They may embarrass family and friends with their boasting or obnoxious sense of entitlement, such as monopolizing the conversation and interrupting. To obtain what they want, they may exploit others, regardless of the consequences. Their attitude compensates for unconscious feelings of deprivation and inferiority, which become intolerable when they don’t get their needs met or special privileges.
Not everyone who falls for a narcissist is like Echo, but those who stay resemble her—a stereotypical codependent who sacrifices his or her own needs to accommodate others. Whereas Narcissus is overly self-absorbed, Echo is overly other-absorbed. Like Echo, partners of narcissists idealize them. They like and admire their bold, take-charge attitude. They, in contrast to narcissists, don’t advocate on their own behalf and feel needless or guilty asserting needs and wants.
Caretaking and pleasing give them a sense of purpose and value. Because they feel undeserving of receiving love, they don’t expect to be loved for who they are—only for what they give or do.
Without an independent voice, they’re generally passive, compliant, and self-effacing and believe what is said to them is true. They crave being wanted, accepted, supported, approved of, needed, and loved. They may not believe they have any rights and naturally go along or put others’ needs and feelings first, sometimes self-sacrificing at great lengths to please. Like, Echo, this makes them dependent upon the narcissist, even when their needs aren’t being filled.
It also allows a narcissist to easily manipulate, abuse and exploits them. Narcissists need partners they can control, who won’t challenge them and make them feel weak. Typically, their partners accept the blame and try to be more understanding. They stay to prevent their greatest fear—abandonment and rejection and losing hope of finding lasting love―and because periodically the charm, excitement, and loving gestures that first enchanted them return, especially if a break-up is imminent.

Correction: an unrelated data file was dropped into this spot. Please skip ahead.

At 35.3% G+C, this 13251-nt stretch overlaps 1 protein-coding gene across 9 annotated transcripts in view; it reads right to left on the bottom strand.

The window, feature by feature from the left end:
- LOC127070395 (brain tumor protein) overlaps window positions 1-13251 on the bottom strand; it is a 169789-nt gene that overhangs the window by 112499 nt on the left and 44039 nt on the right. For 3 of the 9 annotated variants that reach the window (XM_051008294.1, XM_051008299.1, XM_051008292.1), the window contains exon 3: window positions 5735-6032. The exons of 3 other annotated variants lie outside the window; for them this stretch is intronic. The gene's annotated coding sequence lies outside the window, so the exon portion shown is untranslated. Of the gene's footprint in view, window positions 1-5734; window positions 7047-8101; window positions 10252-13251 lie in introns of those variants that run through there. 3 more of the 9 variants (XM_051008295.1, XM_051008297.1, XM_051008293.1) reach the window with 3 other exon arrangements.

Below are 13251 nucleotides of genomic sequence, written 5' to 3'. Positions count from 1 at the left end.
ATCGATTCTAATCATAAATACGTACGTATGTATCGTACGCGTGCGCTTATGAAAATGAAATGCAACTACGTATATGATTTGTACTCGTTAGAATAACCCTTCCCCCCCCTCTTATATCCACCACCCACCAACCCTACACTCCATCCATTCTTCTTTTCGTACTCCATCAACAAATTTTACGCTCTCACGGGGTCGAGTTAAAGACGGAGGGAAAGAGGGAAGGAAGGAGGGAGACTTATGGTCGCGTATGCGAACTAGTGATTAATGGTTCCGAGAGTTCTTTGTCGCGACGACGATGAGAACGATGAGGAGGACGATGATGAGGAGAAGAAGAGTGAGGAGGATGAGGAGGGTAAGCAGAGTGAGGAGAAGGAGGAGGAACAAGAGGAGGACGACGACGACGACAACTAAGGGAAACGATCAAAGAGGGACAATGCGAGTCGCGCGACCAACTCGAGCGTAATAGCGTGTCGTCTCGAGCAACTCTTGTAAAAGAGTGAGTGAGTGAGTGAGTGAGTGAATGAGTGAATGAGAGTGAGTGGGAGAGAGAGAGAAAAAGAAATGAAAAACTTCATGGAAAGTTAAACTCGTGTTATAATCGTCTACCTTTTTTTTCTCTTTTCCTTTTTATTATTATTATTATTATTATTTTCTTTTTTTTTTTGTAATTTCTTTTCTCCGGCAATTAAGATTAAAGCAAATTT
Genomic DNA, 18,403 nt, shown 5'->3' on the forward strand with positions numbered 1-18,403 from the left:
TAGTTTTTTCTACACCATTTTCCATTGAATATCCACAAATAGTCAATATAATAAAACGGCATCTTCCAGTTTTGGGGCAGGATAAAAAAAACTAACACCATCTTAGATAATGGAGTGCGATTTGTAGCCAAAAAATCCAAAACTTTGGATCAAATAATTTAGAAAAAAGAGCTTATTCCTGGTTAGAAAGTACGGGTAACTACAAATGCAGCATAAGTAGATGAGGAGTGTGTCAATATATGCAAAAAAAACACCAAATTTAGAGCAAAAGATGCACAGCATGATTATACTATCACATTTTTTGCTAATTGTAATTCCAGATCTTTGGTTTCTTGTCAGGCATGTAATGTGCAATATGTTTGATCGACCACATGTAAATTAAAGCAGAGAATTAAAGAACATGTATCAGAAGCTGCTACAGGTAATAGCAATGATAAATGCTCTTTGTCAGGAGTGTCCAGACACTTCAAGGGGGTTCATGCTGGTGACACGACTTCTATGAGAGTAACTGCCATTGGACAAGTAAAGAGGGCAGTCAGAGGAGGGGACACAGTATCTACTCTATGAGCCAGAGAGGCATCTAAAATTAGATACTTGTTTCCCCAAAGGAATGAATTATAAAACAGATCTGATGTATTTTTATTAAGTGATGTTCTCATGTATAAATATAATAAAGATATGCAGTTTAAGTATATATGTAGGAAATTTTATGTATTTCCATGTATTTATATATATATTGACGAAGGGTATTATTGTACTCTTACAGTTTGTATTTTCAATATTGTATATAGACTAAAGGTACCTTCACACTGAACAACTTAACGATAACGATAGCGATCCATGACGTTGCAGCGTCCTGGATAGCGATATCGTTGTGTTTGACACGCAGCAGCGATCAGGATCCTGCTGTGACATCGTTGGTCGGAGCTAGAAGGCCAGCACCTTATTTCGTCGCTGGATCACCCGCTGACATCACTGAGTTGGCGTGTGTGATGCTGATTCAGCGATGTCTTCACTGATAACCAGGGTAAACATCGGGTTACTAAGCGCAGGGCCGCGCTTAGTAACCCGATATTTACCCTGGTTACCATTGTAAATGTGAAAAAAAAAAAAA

In vain attempts to win approval and stay connected, they thread on eggshells, fearful of displeasing their partner. They worry what he or she will think or do, and become preoccupied with the relationship. They have to fit into the narcissists’ cold world and get used to living in an emotional desert.
The Narcissistic Relationship
It’s easy to fall in love with narcissists. Don’t judge yourself for succumbing, because research showed that strangers’ initial impressions of narcissists for the first seven meetings are positive. They’re seen as charming, agreeable, confident, open, well-adjusted, and entertaining. Their alluring performance is designed to win trust and love, implicitly promising that their attentiveness will continue. Only later did the research subjects see through the narcissists’ likeable façade.
Difficulties and conflict arise in longer narcissistic relationships. At home, narcissists may privately denigrate the person they were just publicly entertaining, and after a romantic prelude, they act totally different. Once you’re hooked, they lack the motivation to maintain a charismatic façade.
As the excitement of romance wanes, narcissists become disappointed in their partner. Their criticisms escalate, and they may act distant and dismissive. The relationship revolves around the narcissist, while others are viewed merely as objects to use in order to manage the narcissist’s needs and the fragile self-esteem.
Embarrassed partners watch their mate flirt with a cashier, cut to the front of the line, or castigate a clerk or waitress. They must contend with demands, judgments, and self-centeredness. They’re expected to appreciate the narcissist’s specialness, meet his or her needs for admiration, service, love, or purchases when needed, and are dismissed when they don’t.